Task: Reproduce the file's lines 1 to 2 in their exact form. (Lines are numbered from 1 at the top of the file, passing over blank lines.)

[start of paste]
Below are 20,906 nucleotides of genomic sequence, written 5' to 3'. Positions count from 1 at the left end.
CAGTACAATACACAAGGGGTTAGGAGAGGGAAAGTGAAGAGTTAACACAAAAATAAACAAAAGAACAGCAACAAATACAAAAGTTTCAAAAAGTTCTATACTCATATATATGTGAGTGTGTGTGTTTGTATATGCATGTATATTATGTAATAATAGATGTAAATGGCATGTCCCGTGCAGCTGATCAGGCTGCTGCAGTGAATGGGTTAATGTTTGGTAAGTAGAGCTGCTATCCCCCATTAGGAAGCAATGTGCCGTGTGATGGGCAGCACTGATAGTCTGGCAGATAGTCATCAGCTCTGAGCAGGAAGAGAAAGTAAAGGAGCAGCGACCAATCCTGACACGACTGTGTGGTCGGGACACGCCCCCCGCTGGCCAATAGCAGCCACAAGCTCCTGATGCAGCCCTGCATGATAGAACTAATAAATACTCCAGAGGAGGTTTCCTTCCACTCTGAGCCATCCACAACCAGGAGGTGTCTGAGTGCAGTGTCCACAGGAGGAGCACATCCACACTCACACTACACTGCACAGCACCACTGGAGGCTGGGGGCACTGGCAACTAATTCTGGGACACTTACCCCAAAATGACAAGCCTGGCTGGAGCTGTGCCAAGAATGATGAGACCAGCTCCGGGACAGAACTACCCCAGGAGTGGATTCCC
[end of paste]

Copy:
Below are 20,906 nucleotides of genomic sequence, written 5' to 3'. Positions count from 1 at the left end.
CAGTACAATACACAAGGGGTTAGGAGAGGGAAAGTGAAGAGTTAACACAAAAATAAACAAAAGAACAGCAACAAATACAAAAGTTTCAAAAAGTTCTATACTCATATATATGTGAGTGTGTGTGTTTGTATATGCATGTATATTATGTAATAATAGATGTAAATGGCATGTCCCGTGCAGCTGATCAGGCTGCTGCAGTGAATGGGTTAATGTTTGGTAAGTAGAGCTGCTATCCCCCATTAGGAAGCAATGTGCCGTGTGATGGGCAGCACTGATAGTCTGGCAGATAGTCATCAGCTCTGAGCAGGAAGAGAAAGTAAAGGAGCAGCGACCAATCCTGACACGACTGTGTGGTCGGGACACGCCCCCCGCTGGCCAATAGCAGCCACAAGCTCCTGATGCAGCCCTGCATGATAGAACTAATAAATACTCCAGAGGAGGTTTCCTTCCACTCTGAGCCATCCACAACCAGGAGGTGTCTGAGTGCAGTGTCCACAGGAGGAGCACATCCACACTCACACTACACTGCACAGCACCACTGGAGGCTGGGGGCACTGGCAACTAATTCTGGGACACTTACCCCAAAATGACAAGCCTGGCTGGAGCTGTGCCAAGAATGATGAGACCAGCTCCGGGACAGAACTACCCCAGGAGTGGATTCCC